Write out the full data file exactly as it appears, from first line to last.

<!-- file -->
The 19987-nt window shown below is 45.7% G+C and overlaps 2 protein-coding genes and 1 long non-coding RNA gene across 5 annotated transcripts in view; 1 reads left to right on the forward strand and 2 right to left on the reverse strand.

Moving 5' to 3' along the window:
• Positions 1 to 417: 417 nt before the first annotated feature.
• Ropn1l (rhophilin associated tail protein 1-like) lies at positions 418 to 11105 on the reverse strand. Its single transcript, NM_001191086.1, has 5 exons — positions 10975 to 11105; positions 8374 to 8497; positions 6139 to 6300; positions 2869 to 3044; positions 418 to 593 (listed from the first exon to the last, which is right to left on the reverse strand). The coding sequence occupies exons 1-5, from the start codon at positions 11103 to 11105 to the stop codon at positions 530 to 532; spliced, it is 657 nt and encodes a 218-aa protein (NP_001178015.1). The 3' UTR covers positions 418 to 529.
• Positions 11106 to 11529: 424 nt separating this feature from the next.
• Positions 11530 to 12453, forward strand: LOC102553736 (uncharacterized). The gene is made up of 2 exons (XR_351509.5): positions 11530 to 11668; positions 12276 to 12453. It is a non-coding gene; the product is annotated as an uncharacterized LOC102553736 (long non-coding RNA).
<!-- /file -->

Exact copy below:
The 19987-nt window shown below is 45.7% G+C and overlaps 2 protein-coding genes and 1 long non-coding RNA gene across 5 annotated transcripts in view; 1 reads left to right on the forward strand and 2 right to left on the reverse strand.

Moving 5' to 3' along the window:
• Positions 1 to 417: 417 nt before the first annotated feature.
• Ropn1l (rhophilin associated tail protein 1-like) lies at positions 418 to 11105 on the reverse strand. Its single transcript, NM_001191086.1, has 5 exons — positions 10975 to 11105; positions 8374 to 8497; positions 6139 to 6300; positions 2869 to 3044; positions 418 to 593 (listed from the first exon to the last, which is right to left on the reverse strand). The coding sequence occupies exons 1-5, from the start codon at positions 11103 to 11105 to the stop codon at positions 530 to 532; spliced, it is 657 nt and encodes a 218-aa protein (NP_001178015.1). The 3' UTR covers positions 418 to 529.
• Positions 11106 to 11529: 424 nt separating this feature from the next.
• Positions 11530 to 12453, forward strand: LOC102553736 (uncharacterized). The gene is made up of 2 exons (XR_351509.5): positions 11530 to 11668; positions 12276 to 12453. It is a non-coding gene; the product is annotated as an uncharacterized LOC102553736 (long non-coding RNA).